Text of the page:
Bag It Or Junk It? Feature packed, but it comes at a time when new tablets with better specs are about to be announced.

SAMSUNG GALAXY TAB 620
As the world waits for the quad core tablets to be announced at the Mobile World Congress 2012, Samsung has come out with a tablet featuring a dualcore processor. The Samsung Galaxy Tab 620 is the best looking among the 7-inchers available in the market, due mainly to its sleek 9.9mm body which has been accentuated by curved and rounded edges. Plus, the tablet weighs just 345 gm and doesn't become a pain if you hold it for long periods.

Controls and connectors are evenly spread along the four edges. The left panel has the SIM card and the memory card slots. Although the two are hot swappable, the tab still restarts when the SIM card is removed or inserted. Switched on, the tablet greeted us with the same old Android interface. The tab had a Google Search icon on the top left with the apps launcher on the right top. Being a Honeycomb tablet, there are no physical keys. Instead, the touch keys at the bottom are dominated by the back, home and multitasking keys.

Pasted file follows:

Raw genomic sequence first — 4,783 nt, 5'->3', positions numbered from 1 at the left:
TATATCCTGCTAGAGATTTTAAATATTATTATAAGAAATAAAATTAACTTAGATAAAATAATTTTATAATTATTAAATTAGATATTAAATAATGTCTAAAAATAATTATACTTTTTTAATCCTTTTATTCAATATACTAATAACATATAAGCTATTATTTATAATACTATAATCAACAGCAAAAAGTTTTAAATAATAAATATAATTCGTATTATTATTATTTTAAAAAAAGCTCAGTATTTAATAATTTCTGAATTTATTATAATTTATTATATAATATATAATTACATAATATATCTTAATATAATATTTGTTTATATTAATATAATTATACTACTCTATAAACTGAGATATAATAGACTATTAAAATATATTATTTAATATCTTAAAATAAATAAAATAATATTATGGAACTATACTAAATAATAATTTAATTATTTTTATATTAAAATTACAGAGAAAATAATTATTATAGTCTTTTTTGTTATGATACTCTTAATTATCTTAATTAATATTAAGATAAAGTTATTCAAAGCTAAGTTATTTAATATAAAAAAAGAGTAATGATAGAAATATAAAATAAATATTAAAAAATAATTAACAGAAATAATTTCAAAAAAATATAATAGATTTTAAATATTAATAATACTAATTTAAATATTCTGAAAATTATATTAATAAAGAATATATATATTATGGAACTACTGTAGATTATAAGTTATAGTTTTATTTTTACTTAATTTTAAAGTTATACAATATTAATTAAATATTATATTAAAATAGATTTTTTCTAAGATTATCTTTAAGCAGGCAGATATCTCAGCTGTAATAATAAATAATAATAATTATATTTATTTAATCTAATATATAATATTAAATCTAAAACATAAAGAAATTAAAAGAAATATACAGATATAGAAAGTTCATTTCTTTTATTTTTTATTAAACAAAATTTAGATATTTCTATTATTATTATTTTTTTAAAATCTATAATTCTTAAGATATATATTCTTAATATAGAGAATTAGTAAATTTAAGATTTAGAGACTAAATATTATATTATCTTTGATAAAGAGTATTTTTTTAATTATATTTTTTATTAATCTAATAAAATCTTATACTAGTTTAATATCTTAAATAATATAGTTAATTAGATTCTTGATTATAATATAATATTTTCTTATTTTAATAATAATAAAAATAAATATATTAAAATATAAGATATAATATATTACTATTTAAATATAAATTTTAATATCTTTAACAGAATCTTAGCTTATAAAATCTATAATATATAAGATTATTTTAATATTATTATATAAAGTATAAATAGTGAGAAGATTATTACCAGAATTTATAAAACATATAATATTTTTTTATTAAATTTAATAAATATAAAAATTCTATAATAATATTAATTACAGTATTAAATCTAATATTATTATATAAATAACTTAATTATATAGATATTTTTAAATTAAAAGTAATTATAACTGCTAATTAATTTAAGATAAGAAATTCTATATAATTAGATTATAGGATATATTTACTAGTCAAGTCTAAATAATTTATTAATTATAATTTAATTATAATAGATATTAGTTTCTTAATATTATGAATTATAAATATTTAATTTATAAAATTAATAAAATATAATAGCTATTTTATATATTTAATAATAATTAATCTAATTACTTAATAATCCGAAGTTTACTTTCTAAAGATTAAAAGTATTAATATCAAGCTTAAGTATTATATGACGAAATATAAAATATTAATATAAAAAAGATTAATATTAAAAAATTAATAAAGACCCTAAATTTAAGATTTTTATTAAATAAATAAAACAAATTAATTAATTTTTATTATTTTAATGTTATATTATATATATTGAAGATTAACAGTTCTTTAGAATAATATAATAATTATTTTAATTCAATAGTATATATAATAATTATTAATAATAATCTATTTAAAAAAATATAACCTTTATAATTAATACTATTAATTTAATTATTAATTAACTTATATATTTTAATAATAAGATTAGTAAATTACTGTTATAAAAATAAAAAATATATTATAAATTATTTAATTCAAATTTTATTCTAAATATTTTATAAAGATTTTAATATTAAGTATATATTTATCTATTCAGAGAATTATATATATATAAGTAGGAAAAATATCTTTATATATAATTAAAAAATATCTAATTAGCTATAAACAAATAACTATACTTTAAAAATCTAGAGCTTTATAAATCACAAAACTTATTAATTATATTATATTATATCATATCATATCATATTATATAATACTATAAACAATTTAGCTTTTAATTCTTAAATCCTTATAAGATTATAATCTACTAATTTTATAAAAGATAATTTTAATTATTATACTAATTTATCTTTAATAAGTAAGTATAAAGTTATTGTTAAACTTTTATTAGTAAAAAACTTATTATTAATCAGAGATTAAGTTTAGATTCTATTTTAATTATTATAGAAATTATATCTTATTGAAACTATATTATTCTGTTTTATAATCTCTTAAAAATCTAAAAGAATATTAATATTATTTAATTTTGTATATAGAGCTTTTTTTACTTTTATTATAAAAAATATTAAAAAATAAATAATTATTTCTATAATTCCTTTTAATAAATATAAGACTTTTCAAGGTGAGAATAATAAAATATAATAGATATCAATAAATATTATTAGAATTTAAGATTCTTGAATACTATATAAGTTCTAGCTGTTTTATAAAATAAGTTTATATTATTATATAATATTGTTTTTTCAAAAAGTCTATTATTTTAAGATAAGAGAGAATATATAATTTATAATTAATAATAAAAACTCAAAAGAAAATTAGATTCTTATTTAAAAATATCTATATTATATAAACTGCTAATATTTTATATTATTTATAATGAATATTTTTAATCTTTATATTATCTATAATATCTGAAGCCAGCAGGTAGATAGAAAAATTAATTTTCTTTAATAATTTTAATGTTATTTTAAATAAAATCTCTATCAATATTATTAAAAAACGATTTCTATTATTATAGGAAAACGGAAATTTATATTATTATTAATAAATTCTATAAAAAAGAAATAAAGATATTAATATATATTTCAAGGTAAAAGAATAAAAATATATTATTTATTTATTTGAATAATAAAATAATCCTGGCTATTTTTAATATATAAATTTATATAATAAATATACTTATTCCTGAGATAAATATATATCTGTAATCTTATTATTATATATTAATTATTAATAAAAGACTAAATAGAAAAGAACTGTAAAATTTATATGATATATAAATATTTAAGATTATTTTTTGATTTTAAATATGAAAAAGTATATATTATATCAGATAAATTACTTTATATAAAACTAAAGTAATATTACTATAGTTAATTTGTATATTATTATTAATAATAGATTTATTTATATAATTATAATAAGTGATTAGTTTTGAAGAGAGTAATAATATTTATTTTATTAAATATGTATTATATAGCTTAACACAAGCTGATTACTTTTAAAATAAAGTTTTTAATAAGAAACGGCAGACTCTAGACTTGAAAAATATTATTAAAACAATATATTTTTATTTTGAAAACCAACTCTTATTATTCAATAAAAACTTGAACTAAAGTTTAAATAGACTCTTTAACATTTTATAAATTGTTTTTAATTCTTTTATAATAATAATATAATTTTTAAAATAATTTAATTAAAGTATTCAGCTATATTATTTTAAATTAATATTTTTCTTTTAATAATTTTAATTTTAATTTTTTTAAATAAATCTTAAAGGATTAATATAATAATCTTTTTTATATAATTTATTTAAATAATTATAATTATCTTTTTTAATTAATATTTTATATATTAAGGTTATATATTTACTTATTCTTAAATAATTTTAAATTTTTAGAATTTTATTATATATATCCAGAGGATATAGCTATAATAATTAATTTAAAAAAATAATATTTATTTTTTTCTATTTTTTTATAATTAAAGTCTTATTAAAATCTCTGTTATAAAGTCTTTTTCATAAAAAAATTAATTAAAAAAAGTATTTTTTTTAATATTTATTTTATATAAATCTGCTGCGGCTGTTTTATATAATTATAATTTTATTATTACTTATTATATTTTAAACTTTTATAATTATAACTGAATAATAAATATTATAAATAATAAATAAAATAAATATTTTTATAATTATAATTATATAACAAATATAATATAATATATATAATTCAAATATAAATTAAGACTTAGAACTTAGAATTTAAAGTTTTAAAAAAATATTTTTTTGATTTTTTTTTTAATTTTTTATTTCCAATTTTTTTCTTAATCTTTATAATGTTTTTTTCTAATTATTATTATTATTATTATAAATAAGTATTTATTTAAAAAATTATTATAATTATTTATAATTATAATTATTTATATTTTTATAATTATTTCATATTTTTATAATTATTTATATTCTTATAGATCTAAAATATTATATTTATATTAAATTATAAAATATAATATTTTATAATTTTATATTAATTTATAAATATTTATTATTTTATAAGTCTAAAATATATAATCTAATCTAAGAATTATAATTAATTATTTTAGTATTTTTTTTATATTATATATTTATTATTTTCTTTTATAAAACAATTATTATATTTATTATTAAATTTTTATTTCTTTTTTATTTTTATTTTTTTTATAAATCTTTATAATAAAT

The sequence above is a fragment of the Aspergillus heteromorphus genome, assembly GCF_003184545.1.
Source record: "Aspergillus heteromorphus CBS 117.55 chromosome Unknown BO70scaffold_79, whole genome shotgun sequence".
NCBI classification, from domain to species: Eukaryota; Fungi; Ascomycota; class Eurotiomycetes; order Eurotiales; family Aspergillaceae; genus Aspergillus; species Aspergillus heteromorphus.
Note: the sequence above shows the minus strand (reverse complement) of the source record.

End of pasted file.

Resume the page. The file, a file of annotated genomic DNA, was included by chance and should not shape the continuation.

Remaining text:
There was also an up arrow which opened a tray with some apps like messaging, task manager, pen memo, calendar, music player, calculator and world clock. Unlike Android phones, the notification icon here is at the bottom instead of the top. There was a noticeable lag while launching the application launcher. Along with the regular Google Services like Gmail, GTalk, Search, Market and the browser, Samsung has added a few apps of its own like Social Hub, Samsung Apps, Polaris Office, Photo editor, Pulse, memo and AllShare. It neatly handled our emails and was sprightly while surfing the net. Typing was a breeze in the portrait mode.